LiFi technology can transfer data through light waves.
Signify, Sony’s subsidiary responsible for the development of the Hue line of connected bulbs has announced a new category of Internet transmission called Truelifi, according to TheVerge. This system is based on LiFi technology, very different from current technologies such as WiFi or 4G. If they use radio waves as a data carrier, the LiFi uses light waves! Truelifi bulbs will, therefore, transfer data up to 150 Mbps to devices such as laptops. The technology works even better between two fixed points since the bit rates would reach 250 Mbps in this case.
The product line should include Truelifi bulbs carrying this technology, as well as transceivers to upgrade existing lighting. It will take a specific USB key to use a LiFi network.
Sectors already interested
If it should be available to individuals, it should primarily address professionals. In particular, some places could derive a real benefit from this system. We immediately think of hospitals, where radio frequencies can be a real problem because of the interference they generate. This technique would also have the advantage of operating in places where radio interference is common and could impair the quality of the WiFi signal.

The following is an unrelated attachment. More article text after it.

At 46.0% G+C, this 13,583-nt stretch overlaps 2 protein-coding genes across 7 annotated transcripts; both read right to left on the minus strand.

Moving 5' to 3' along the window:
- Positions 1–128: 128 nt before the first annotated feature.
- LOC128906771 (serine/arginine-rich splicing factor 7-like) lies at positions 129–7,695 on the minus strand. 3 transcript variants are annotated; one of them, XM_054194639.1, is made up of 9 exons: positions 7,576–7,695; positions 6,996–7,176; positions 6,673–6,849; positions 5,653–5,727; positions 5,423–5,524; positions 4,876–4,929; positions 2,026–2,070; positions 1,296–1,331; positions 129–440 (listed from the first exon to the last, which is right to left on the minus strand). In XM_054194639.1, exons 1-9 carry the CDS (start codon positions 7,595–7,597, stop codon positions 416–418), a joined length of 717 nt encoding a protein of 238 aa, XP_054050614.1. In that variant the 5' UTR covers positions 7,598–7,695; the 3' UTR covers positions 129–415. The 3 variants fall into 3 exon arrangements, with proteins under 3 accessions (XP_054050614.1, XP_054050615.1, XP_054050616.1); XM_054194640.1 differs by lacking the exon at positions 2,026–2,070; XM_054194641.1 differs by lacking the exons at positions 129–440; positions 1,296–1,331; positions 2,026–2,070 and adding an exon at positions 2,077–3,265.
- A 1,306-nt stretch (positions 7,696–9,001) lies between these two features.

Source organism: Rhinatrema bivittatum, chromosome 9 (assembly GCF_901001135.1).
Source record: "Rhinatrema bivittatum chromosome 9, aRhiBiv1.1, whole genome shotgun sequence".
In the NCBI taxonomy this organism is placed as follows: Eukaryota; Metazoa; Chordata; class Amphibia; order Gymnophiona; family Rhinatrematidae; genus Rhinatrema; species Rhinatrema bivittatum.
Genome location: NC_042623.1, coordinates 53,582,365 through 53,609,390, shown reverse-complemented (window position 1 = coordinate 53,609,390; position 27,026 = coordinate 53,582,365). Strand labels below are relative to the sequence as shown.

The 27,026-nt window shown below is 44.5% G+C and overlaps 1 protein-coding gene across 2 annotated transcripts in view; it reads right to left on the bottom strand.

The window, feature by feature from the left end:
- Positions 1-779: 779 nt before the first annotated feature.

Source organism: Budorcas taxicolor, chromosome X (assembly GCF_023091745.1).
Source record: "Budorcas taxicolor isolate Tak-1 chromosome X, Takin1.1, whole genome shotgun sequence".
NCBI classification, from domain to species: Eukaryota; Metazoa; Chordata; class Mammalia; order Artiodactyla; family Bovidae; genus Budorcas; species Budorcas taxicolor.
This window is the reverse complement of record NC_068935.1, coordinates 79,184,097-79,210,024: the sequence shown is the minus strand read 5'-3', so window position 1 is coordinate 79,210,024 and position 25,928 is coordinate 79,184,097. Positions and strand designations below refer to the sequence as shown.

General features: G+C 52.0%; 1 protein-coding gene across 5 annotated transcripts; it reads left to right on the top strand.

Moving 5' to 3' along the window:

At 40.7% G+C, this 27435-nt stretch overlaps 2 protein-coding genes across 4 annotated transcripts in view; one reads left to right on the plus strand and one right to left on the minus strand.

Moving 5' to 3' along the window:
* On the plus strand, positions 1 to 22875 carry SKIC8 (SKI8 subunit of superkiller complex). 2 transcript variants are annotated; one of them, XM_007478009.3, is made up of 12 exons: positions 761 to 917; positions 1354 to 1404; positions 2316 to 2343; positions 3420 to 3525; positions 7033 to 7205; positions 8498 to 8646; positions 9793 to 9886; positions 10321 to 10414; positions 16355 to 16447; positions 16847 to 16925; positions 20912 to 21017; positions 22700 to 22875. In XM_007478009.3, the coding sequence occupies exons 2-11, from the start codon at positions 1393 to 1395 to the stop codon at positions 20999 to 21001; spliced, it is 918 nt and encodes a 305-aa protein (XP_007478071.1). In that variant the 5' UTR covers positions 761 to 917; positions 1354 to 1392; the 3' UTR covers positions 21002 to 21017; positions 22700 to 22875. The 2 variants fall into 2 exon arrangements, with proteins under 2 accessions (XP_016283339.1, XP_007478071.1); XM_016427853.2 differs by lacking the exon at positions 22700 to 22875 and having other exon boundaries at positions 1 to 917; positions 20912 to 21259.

Another advantage, less obvious, stems directly from one of its most flagrant faults. Because it uses light waves rather than radio waves to transfer waves, LiFi signals are much more easily blocked than their WiFi counterparts. This has the advantage of making the broadcast of this signal much more predictable, and thus give much more control to the administrator on its accessibility.
Even if it appears resolutely futuristic, this technology is already in the box for a few years. In 2011, Harald Haas – an engineering researcher at the University of Edinburgh, a precursor in the field – was already giving a TED talk about this technology.